How to save money on groceries

With discussion in the community about possible inflation and interest rate rises, many people are looking at ways to save money to balance the family budget. One way to help you budget and save while grocery shopping, is using unit pricing.

Unit pricing at grocery stores shows consumers not just the cost of a product, but what the value of that product is as a cost per standard unit of measurement on shelf labels for groceries. Unit pricing makes it easy to check, compare and save when buying groceries.

Large grocery stores and some online grocery retailers must display the unit price of packaged foods (such as breakfast cereal, flour and rice) and other grocery products (such as toilet paper and detergents).

The price of many grocery products sold unpackaged, such as fresh fruit and vegetables and fresh meat, is also shown per unit of measurement.

Use unit pricing to get better value for money by comparing:

  • different package sizes and package types
  • different brands
  • special and normal prices
  • packaged and loose – for example spinach
  • fresh, frozen, dried or canned – for example peas
  • similar and substitute products – for example rice types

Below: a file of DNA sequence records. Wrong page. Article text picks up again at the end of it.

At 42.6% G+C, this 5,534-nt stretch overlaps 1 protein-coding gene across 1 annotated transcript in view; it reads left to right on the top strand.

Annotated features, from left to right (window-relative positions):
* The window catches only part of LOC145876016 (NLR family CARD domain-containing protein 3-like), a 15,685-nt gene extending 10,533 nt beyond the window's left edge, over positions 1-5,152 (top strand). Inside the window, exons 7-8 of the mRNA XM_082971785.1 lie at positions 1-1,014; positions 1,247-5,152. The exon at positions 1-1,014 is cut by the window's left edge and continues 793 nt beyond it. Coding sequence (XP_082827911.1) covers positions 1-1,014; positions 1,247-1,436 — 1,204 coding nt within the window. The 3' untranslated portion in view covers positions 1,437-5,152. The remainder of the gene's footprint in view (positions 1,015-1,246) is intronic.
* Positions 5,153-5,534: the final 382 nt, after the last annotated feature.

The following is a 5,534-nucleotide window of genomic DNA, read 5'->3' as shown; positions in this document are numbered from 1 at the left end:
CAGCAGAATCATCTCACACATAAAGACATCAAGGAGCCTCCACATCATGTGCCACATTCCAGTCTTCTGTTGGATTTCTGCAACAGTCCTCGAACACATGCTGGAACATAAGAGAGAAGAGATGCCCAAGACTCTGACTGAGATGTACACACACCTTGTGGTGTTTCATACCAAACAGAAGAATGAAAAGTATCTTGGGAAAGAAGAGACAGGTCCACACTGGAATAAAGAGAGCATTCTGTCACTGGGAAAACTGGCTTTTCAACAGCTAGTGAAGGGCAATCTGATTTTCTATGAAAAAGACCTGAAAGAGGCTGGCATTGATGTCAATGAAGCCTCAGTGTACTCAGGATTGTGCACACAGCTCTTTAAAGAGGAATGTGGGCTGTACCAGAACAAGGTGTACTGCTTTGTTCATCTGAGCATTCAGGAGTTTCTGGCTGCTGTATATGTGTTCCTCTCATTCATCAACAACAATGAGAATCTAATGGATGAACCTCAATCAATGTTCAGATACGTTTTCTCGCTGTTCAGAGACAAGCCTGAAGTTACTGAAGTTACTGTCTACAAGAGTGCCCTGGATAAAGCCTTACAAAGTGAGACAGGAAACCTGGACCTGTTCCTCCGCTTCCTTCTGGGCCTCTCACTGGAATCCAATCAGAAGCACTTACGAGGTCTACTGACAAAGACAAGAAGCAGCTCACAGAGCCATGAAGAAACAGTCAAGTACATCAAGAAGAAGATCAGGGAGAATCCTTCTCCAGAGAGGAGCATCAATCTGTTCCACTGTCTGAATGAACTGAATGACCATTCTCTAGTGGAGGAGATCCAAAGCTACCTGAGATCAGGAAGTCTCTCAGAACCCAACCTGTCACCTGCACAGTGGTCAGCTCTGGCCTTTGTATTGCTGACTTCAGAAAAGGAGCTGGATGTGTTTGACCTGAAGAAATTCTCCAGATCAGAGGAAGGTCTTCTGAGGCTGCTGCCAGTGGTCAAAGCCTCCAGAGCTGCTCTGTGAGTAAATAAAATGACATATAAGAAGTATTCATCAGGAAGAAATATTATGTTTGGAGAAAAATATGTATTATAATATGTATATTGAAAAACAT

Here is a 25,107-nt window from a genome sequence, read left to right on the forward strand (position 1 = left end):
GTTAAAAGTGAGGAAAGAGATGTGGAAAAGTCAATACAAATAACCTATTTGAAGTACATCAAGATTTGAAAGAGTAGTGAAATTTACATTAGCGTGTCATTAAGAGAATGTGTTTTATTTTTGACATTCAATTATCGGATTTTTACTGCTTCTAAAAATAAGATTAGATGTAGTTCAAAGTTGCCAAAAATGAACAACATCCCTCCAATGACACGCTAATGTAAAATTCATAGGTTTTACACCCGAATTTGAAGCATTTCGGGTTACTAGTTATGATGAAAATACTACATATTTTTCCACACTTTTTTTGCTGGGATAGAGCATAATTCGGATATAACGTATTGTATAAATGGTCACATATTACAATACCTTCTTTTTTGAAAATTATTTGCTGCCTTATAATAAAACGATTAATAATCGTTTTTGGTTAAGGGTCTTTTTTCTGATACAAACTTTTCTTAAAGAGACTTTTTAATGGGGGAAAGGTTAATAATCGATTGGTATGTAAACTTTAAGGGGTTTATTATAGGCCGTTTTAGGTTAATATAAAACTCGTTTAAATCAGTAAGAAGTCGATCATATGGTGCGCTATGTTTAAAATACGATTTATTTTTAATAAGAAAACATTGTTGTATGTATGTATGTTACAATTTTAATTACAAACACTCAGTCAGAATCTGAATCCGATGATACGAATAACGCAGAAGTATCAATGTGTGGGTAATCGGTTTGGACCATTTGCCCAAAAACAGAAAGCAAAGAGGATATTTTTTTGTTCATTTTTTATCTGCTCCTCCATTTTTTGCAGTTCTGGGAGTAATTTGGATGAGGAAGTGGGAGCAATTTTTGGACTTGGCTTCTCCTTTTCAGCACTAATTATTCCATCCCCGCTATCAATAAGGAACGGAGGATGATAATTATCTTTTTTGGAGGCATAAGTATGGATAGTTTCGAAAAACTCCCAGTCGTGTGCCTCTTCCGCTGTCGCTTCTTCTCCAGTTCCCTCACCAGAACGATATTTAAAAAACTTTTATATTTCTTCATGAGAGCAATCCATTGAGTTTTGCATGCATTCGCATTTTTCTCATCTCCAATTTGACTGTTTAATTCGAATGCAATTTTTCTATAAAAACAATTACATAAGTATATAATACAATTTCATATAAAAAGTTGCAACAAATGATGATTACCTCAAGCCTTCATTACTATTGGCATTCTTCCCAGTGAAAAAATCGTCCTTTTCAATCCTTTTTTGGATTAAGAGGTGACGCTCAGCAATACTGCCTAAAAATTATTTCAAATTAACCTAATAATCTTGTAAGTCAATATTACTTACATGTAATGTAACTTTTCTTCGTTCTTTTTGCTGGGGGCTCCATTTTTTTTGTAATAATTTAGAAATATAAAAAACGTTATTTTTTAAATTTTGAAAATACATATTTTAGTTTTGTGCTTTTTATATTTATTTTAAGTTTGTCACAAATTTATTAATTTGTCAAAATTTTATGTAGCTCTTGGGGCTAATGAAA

• different convenience levels – for example cheese in blocks, slices, grated or diced
  • different grocery retailers, including online stores.
  • unit prices in different parts of the supermarket. The same product may be sold in different sections, for example, cheese, meats, seafood, nuts, fruit and vegetables.

Packaged groceries will often be sold by weight, and liquids sold by volume. For example, you might check and see a 500g box of traditional rolled oats for $4.25, with a unit price of $0.85 per 100g. You could compare that with a pack of rolled oats sachets for $4.80, with a unit price of $1.41 per 100g. Now you can decide which is better value and would suit your situation better.

For more information on unit pricing and how it can help you save money, visit the Australian Competition and Consumer Commission’s website: